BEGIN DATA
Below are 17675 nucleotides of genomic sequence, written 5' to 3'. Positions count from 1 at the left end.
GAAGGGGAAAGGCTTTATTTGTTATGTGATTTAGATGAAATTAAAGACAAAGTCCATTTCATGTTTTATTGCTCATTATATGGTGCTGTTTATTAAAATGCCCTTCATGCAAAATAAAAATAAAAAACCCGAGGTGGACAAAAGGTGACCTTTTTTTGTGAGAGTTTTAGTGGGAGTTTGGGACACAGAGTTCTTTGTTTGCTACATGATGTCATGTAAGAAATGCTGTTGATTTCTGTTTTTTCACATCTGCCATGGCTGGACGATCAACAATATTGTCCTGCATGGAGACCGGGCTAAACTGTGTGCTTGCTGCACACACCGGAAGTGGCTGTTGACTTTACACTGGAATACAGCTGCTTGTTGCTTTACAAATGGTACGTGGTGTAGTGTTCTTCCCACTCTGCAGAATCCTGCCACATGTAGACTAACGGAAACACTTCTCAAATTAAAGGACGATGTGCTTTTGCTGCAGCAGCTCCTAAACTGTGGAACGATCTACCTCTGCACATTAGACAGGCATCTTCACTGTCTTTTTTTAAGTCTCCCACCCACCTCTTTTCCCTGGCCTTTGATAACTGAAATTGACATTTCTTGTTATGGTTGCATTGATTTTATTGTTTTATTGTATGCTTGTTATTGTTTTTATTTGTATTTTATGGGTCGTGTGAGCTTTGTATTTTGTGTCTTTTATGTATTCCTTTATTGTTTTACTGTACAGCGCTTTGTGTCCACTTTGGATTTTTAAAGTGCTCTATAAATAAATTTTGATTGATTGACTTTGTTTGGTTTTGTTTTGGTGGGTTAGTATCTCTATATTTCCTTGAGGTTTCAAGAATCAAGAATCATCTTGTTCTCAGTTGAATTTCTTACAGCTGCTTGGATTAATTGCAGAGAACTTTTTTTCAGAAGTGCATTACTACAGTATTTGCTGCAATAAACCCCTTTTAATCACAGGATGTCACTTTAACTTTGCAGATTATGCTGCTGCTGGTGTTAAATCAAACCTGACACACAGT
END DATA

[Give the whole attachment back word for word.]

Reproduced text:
Below are 17675 nucleotides of genomic sequence, written 5' to 3'. Positions count from 1 at the left end.
GAAGGGGAAAGGCTTTATTTGTTATGTGATTTAGATGAAATTAAAGACAAAGTCCATTTCATGTTTTATTGCTCATTATATGGTGCTGTTTATTAAAATGCCCTTCATGCAAAATAAAAATAAAAAACCCGAGGTGGACAAAAGGTGACCTTTTTTTGTGAGAGTTTTAGTGGGAGTTTGGGACACAGAGTTCTTTGTTTGCTACATGATGTCATGTAAGAAATGCTGTTGATTTCTGTTTTTTCACATCTGCCATGGCTGGACGATCAACAATATTGTCCTGCATGGAGACCGGGCTAAACTGTGTGCTTGCTGCACACACCGGAAGTGGCTGTTGACTTTACACTGGAATACAGCTGCTTGTTGCTTTACAAATGGTACGTGGTGTAGTGTTCTTCCCACTCTGCAGAATCCTGCCACATGTAGACTAACGGAAACACTTCTCAAATTAAAGGACGATGTGCTTTTGCTGCAGCAGCTCCTAAACTGTGGAACGATCTACCTCTGCACATTAGACAGGCATCTTCACTGTCTTTTTTTAAGTCTCCCACCCACCTCTTTTCCCTGGCCTTTGATAACTGAAATTGACATTTCTTGTTATGGTTGCATTGATTTTATTGTTTTATTGTATGCTTGTTATTGTTTTTATTTGTATTTTATGGGTCGTGTGAGCTTTGTATTTTGTGTCTTTTATGTATTCCTTTATTGTTTTACTGTACAGCGCTTTGTGTCCACTTTGGATTTTTAAAGTGCTCTATAAATAAATTTTGATTGATTGACTTTGTTTGGTTTTGTTTTGGTGGGTTAGTATCTCTATATTTCCTTGAGGTTTCAAGAATCAAGAATCATCTTGTTCTCAGTTGAATTTCTTACAGCTGCTTGGATTAATTGCAGAGAACTTTTTTTCAGAAGTGCATTACTACAGTATTTGCTGCAATAAACCCCTTTTAATCACAGGATGTCACTTTAACTTTGCAGATTATGCTGCTGCTGGTGTTAAATCAAACCTGACACACAGT